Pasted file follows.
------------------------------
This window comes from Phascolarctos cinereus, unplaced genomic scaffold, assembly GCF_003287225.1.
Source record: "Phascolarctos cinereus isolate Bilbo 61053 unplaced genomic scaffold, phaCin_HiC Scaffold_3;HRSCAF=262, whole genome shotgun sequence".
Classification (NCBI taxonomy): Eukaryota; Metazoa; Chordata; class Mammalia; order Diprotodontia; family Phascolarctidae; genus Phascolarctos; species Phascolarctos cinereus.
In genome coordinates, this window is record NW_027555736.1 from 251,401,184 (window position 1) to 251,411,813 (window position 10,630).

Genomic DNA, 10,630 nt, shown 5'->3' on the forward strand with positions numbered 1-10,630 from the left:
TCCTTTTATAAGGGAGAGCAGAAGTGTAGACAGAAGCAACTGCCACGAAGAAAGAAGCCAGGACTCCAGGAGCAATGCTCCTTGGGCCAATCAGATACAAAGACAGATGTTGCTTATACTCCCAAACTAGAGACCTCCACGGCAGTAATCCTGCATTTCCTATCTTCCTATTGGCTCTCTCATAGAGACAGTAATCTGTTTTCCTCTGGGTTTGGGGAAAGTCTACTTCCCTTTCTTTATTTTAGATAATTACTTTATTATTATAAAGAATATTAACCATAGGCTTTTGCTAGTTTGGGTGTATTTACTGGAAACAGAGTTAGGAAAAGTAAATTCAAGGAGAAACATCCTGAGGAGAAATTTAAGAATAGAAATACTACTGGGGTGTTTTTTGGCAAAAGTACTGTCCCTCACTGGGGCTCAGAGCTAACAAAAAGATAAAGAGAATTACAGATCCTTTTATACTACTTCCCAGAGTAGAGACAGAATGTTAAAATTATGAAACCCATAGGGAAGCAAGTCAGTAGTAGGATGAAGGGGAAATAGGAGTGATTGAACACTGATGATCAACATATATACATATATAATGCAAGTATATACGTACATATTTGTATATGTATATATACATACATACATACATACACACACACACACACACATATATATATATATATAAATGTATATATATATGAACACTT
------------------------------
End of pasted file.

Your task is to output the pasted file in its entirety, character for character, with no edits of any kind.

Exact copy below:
This window comes from Phascolarctos cinereus, unplaced genomic scaffold, assembly GCF_003287225.1.
Source record: "Phascolarctos cinereus isolate Bilbo 61053 unplaced genomic scaffold, phaCin_HiC Scaffold_3;HRSCAF=262, whole genome shotgun sequence".
Classification (NCBI taxonomy): Eukaryota; Metazoa; Chordata; class Mammalia; order Diprotodontia; family Phascolarctidae; genus Phascolarctos; species Phascolarctos cinereus.
In genome coordinates, this window is record NW_027555736.1 from 251,401,184 (window position 1) to 251,411,813 (window position 10,630).

Genomic DNA, 10,630 nt, shown 5'->3' on the forward strand with positions numbered 1-10,630 from the left:
TCCTTTTATAAGGGAGAGCAGAAGTGTAGACAGAAGCAACTGCCACGAAGAAAGAAGCCAGGACTCCAGGAGCAATGCTCCTTGGGCCAATCAGATACAAAGACAGATGTTGCTTATACTCCCAAACTAGAGACCTCCACGGCAGTAATCCTGCATTTCCTATCTTCCTATTGGCTCTCTCATAGAGACAGTAATCTGTTTTCCTCTGGGTTTGGGGAAAGTCTACTTCCCTTTCTTTATTTTAGATAATTACTTTATTATTATAAAGAATATTAACCATAGGCTTTTGCTAGTTTGGGTGTATTTACTGGAAACAGAGTTAGGAAAAGTAAATTCAAGGAGAAACATCCTGAGGAGAAATTTAAGAATAGAAATACTACTGGGGTGTTTTTTGGCAAAAGTACTGTCCCTCACTGGGGCTCAGAGCTAACAAAAAGATAAAGAGAATTACAGATCCTTTTATACTACTTCCCAGAGTAGAGACAGAATGTTAAAATTATGAAACCCATAGGGAAGCAAGTCAGTAGTAGGATGAAGGGGAAATAGGAGTGATTGAACACTGATGATCAACATATATACATATATAATGCAAGTATATACGTACATATTTGTATATGTATATATACATACATACATACATACACACACACACACACACATATATATATATATATAAATGTATATATATATGAACACTT